How Credit Repair Works?

blog image 11 November

How Credit Repair Works?

The credit bureaus reportedly process over 20,000 disputes per day. That's over half a million
disputes a month.
According to a 2009 SmartMoney.com article, about 30% of those disputes come from credit
repair companies, which means 70% of them are disputes sent to the credit bureaus by
consumers like you.
The FCRA requires the credit bureaus to conduct a "reasonable" investigation into each
consumer dispute.
"In general. Subject to subsection (f), if the completeness or accuracy of any item of information
contained in a consumer's file at a consumer reporting agency is disputed by the consumer and
the consumer notifies the agency directly, or indirectly through a reseller, of such dispute, the
agency shall, free of charge, conduct a reasonable reinvestigation to determine whether the
disputed information is inaccurate and record the current status of the disputed information, or
delete the item from the file in accordance with paragraph (5), before the end of the 30-day
period beginning on the date on which the agency receives the notice of the dispute from the
consumer or reseller." (FCRA 611(a)1(A)
–That IS from the Fair Credit Reporting Act.
A person might wonder exactly how the credit bureaus are managing to conduct over 6 million
"reasonable" investigations every year. The short answer is: they're NOT!
Now for the long answer:
In FCRA Section 611(a)(5)(D) we find the following text:
"Automated reinvestigation system. Any consumer reporting agency that compiles and maintains
files on consumers on a nationwide basis shall implement an automated system through which
furnishers of information to that consumer reporting agency may report the results of a
reinvestigation that finds incomplete or inaccurate information in a consumer's file to other such
consumer reporting agencies."
In response to this mandate and in order to reduce the cost of processing disputes, the credit
bureaus have implemented a system called "e-Oscar" which serves as an automated dispute
resolution system.
E-Oscar is a web-based software system through which information about disputes is
communicated. E-Oscar enables maximum automation of dispute processing by:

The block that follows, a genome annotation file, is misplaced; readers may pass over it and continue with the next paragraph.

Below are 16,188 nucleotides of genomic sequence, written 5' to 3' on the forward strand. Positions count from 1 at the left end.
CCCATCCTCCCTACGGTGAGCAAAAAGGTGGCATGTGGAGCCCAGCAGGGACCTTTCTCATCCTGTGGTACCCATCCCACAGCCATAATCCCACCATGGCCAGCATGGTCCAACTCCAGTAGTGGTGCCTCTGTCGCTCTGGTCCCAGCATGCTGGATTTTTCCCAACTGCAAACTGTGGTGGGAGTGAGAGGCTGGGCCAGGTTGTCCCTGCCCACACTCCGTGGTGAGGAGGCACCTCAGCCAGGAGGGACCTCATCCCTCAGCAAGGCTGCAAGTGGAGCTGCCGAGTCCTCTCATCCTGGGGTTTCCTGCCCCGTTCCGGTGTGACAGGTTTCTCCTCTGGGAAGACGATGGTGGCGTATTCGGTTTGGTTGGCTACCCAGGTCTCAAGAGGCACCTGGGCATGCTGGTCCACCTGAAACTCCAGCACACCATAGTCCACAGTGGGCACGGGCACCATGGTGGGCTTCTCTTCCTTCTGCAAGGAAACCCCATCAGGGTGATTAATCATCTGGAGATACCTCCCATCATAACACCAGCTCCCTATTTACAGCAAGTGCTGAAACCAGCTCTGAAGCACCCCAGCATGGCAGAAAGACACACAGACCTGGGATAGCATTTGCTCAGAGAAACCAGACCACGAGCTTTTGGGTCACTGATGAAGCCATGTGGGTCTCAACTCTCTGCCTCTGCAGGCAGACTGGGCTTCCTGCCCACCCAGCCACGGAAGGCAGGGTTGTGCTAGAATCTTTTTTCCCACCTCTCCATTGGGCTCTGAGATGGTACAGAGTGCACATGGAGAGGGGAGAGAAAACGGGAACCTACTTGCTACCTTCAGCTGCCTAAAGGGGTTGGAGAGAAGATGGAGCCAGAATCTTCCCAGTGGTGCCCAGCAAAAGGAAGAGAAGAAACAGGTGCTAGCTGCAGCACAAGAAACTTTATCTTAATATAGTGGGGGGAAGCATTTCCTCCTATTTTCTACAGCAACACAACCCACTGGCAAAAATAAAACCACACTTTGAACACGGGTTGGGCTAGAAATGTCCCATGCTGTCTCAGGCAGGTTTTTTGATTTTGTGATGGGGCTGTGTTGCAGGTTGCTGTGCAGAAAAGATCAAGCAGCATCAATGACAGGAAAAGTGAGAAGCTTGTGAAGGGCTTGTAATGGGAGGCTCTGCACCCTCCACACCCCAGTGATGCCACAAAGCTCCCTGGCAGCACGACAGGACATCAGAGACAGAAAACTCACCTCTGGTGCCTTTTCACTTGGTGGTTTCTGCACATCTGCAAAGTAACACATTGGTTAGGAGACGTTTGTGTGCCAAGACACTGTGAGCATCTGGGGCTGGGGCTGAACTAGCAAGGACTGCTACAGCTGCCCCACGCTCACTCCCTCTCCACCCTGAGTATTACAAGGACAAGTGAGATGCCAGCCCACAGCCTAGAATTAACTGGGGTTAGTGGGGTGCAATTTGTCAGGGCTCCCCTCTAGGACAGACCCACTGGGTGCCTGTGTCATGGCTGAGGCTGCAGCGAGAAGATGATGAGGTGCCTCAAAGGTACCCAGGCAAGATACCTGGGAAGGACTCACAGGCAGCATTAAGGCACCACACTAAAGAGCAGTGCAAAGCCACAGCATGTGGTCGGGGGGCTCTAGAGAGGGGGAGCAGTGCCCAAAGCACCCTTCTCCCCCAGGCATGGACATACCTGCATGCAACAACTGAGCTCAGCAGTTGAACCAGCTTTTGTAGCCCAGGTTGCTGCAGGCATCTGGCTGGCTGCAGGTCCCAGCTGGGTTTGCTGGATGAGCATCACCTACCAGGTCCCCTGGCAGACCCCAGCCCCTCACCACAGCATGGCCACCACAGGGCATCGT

– Requiring that all disputes be reduced to the form of a single numeric code. The code is the
only thing transmitted to the creditor with regards to a dispute.
There are 26 codes to choose from, and regardless of how much documentation and detail you
send with a dispute, it is going to be reduced to one of those codes. (Note that the FCRA requires
the bureau to forward "all relevant information" regarding a disputed item to the furnisher. So
"all relevant information" is apparently ALWAYS one of 26 numeric codes… yeah, right!)
– Allowing automated responses on the part of the creditors.
Since everything is being transmitted electronically, the creditor receives disputes in the form of
numeric codes tied to a consumer's name, address, and perhaps account number.
The creditor can then use an automated computer system to check for a corresponding account,
read the code, and make an automated "decision" about what to do.
This means that a dispute can be verified without a human being ever looking at it on the
creditor's side.
So through e-Oscar, the process of the "reasonable investigation" can be completely automated.
For the bureaus part, they must get the dispute from paper (if you have mailed a paper dispute)
into a numeric code.
This is typically done with a mixture of sophisticated computer software and low paid foreign
workers.
The bureau worker (or computer) simply categorizes the dispute and sends it on to the creditor,
where no "real" investigation is likely to take place.
And that is apparently how the bureaus define "reasonable" investigation.
Obviously, there is no such investigation taking place… and that's the point.
The real way the bureaus process over 20,000 disputes per day is by not meeting the
requirements of the FCRA.
They are required to conduct a reasonable investigation. They don't. They are required to forward
all relevant information to the furnisher. They don't. And this is where the real key to this issue
comes into play.
If you dispute something and it comes back verified, the question you need to ask is this:
-Did your dispute contain supporting documentation and details (yes, it should have)
-Was the supporting documentation sent with your dispute "RELEVANT"? (of course)
-Was that supporting documentation forwarded to the creditor? (of course not)
-Was this a "reasonable" investigation????
NO.
So at this point you have every right to raise a fuss and stay in the fight. The credit bureaus are
simply NOT fulfilling their requirement under the law, and consumers should not have to stand
for it.
Unfortunately correcting this injustice is easier said than done.
The credit bureaus have very little motivation to do anything about fixing their system or the
errors on your credit report. They make billions of dollars.
Even lawsuits in the millions of dollars aren't going to deter them from their streamlined system
for ignoring the law. But you can still use this fact to your advantage.
The fact that no "reasonable" investigation has taken place can be used to put pressure on the
bureau through various noise-making tactics like local media and the BBB.
You can also take the fight to the creditor with similar arguments.